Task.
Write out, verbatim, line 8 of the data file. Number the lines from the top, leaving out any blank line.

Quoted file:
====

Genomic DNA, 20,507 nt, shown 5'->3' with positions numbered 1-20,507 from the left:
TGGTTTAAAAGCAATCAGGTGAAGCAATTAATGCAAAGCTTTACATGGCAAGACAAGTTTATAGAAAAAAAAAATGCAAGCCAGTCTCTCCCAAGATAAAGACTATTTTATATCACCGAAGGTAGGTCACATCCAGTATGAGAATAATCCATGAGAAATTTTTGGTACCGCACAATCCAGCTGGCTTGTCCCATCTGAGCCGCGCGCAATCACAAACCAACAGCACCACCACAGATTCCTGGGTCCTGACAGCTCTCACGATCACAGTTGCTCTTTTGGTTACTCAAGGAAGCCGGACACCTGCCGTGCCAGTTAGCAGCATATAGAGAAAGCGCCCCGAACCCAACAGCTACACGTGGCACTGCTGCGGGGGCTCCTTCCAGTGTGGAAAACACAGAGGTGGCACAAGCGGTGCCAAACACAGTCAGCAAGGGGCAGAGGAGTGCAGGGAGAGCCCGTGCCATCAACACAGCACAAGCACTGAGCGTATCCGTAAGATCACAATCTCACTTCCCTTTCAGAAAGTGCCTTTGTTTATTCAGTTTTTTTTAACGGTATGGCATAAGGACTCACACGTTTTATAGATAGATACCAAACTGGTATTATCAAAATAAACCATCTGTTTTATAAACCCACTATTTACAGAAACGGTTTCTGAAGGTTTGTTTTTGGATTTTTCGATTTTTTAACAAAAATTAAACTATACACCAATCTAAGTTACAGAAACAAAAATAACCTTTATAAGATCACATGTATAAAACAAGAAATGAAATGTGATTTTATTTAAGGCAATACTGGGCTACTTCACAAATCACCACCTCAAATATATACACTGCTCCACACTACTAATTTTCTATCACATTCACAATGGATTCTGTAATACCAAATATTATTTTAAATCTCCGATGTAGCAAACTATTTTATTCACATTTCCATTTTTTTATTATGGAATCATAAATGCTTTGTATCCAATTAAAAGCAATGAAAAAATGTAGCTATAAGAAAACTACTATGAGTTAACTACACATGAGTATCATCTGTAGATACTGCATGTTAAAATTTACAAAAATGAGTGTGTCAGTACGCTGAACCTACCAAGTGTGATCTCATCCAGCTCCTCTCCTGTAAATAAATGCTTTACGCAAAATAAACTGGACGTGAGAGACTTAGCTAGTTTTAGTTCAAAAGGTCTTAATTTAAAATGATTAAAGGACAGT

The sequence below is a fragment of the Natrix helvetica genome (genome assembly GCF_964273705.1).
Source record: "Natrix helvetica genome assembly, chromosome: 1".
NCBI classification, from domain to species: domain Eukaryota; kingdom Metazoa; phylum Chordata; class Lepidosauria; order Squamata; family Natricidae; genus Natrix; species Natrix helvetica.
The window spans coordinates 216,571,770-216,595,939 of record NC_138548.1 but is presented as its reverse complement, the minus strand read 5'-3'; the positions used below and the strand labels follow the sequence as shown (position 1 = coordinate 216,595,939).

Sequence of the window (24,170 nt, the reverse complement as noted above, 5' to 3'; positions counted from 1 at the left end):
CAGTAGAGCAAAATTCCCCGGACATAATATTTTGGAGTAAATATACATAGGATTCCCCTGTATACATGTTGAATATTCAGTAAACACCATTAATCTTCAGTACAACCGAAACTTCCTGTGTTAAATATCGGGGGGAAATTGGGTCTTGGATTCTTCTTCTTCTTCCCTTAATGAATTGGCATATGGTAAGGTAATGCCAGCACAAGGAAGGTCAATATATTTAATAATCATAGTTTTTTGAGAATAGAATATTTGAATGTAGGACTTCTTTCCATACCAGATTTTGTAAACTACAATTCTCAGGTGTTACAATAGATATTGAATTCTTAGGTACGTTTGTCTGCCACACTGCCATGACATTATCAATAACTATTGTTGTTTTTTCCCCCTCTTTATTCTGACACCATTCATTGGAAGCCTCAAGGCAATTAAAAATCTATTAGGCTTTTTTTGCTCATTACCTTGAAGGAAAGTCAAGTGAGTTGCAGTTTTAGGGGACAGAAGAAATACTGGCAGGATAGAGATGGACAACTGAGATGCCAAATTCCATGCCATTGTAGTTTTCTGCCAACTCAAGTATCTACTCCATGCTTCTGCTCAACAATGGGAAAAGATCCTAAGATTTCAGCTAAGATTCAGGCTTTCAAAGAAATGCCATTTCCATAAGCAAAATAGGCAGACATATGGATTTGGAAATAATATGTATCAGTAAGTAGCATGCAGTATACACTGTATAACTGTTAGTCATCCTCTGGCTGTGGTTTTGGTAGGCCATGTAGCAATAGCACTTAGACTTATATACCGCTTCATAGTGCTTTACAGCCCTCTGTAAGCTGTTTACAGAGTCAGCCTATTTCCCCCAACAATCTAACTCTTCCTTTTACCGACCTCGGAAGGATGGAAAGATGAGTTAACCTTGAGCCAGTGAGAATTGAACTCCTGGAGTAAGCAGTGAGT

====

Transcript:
CAGTAGAGCAAAATTCCCCGGACATAATATTTTGGAGTAAATATACATAGGATTCCCCTGTATACATGTTGAATATTCAGTAAACACCATTAATCTTCAGTACAACCGAAACTTCCTGTGTTAAATATCGGGGGGAAATTGGGTCTTGGATTCTTCTTCTTCTTCCCTTAATGAATTGGCATATGGTAAGGTAATGCCAGCACAAGGAAGGTCAATATATTTAATAATCATAGTTTTTTGAGAATAGAATATTTGAATGTAGGACTTCTTTCCATACCAGATTTTGTAAACTACAATTCTCAGGTGTTACAATAGATATTGAATTCTTAGGTACGTTTGTCTGCCACACTGCCATGACATTATCAATAACTATTGTTGTTTTTTCCCCCTCTTTATTCTGACACCATTCATTGGAAGCCTCAAGGCAATTAAAAATCTATTAGGCTTTTTTTGCTCATTACCTTGAAGGAAAGTCAAGTGAGTTGCAGTTTTAGGGGACAGAAGAAATACTGGCAGGATAGAGATGGACAACTGAGATGCCAAATTCCATGCCATTGTAGTTTTCTGCCAACTCAAGTATCTACTCCATGCTTCTGCTCAACAATGGGAAAAGATCCTAAGATTTCAGCTAAGATTCAGGCTTTCAAAGAAATGCCATTTCCATAAGCAAAATAGGCAGACATATGGATTTGGAAATAATATGTATCAGTAAGTAGCATGCAGTATACACTGTATAACTGTTAGTCATCCTCTGGCTGTGGTTTTGGTAGGCCATGTAGCAATAGCACTTAGACTTATATACCGCTTCATAGTGCTTTACAGCCCTCTGTAAGCTGTTTACAGAGTCAGCCTATTTCCCCCAACAATCTAACTCTTCCTTTTACCGACCTCGGAAGGATGGAAAGATGAGTTAACCTTGAGCCAGTGAGAATTGAACTCCTGGAGTAAGCAGTGAGT